In order to do so, we need to count the cost. How can what we own bless others? How can we use material wealth to create spiritual health? What will we give up in order for others to flourish, with shelter, services, community and resources that they might otherwise be unable to access? What do we give up in order to see the dream of God in our church, our neighborhood, our city?
Finally, about that taking up your cross. The only way I can really make sense of this paradoxical, contradictory, extreme passage is to look at Jesus. He lived a life of sacrifice. He was at odds with his family and they with him. He literally had no home of his own. He experienced suffering, rejection, betrayal, denial, pain and death. And yet, his was a life of abundance and of lasting impact. He calculated what it would cost to be true to God and to his calling and he knew it was worth it.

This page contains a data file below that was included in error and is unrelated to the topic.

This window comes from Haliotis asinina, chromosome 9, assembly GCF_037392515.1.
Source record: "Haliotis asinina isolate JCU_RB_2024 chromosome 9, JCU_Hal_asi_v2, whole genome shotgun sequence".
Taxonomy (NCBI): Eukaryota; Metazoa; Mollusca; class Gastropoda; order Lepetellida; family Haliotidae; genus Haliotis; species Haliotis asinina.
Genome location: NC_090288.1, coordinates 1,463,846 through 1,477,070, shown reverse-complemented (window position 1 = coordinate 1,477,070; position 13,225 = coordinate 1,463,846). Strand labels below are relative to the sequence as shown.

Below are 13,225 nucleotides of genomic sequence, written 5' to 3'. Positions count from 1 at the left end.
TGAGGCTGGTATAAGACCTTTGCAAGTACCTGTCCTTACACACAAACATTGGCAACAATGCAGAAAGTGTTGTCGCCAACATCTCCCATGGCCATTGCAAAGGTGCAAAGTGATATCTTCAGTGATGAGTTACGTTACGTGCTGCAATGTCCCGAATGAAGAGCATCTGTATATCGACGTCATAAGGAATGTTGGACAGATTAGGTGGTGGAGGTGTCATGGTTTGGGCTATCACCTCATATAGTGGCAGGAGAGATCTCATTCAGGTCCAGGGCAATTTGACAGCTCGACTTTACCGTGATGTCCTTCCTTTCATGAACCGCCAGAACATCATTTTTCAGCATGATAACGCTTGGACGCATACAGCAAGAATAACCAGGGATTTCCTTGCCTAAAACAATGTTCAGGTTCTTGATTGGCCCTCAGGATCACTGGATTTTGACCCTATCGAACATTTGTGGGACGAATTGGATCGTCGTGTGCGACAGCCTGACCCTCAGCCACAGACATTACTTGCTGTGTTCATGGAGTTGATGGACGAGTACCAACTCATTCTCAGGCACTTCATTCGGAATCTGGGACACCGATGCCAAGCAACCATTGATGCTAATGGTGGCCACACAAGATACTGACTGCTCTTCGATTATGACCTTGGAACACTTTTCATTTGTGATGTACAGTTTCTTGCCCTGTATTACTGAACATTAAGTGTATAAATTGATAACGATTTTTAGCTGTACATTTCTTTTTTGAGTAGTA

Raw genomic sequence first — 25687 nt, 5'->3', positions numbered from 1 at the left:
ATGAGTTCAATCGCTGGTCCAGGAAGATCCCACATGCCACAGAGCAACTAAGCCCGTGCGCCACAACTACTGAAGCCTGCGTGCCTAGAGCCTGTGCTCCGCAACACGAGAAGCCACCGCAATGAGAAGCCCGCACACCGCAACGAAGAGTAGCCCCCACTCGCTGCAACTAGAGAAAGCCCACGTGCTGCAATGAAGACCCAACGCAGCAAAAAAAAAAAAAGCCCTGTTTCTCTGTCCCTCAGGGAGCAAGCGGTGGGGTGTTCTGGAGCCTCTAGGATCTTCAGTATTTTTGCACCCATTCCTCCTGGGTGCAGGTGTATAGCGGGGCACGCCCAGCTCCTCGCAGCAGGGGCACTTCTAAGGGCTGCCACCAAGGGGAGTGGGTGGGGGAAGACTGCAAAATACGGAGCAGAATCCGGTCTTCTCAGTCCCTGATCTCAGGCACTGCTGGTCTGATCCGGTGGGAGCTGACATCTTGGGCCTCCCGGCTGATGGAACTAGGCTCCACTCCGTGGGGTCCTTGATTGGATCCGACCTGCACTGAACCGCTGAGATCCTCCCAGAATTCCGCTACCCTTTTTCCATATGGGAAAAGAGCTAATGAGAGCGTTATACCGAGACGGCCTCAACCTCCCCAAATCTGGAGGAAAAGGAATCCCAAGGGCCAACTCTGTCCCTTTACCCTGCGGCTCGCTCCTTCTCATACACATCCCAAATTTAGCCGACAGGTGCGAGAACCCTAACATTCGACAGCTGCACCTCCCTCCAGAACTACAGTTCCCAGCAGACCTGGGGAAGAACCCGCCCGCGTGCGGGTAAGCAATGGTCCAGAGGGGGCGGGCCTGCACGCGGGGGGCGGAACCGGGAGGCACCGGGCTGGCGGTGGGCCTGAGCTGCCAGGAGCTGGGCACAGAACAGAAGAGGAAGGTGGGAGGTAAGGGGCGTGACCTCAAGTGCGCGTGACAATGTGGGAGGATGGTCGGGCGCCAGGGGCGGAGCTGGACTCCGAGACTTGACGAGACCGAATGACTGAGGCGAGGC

The life of discipleship is the life of Christ, lived out in you and me. Following Jesus will put us in contact and connection with people and situations that are far beyond our comfort zone. We will be called to love people (even our own family) even when they hurt us and certainly when we don’t understand or even like them very much. We will give up things that are precious and valuable to us and yet, we will never be poor in what really matters. In turn we will receive treasure that can never be taken away from us.
And at the end, like Jesus, we will have poured ourselves out for love’s sake. There will be nothing left but that which is eternal: the love we have shared, the good we have done, the relationships we have nurtured, the vulnerable we have cared for, the future we have built for those who come after us. As the author/philosopher Hunter S. Thompson said, “Life should not be a journey to the grave with the intention of arriving safely in a pretty and well preserved body, but rather to skid in broadside in a cloud of smoke, thoroughly used up, totally worn out, and loudly proclaiming “Wow! What a Ride!”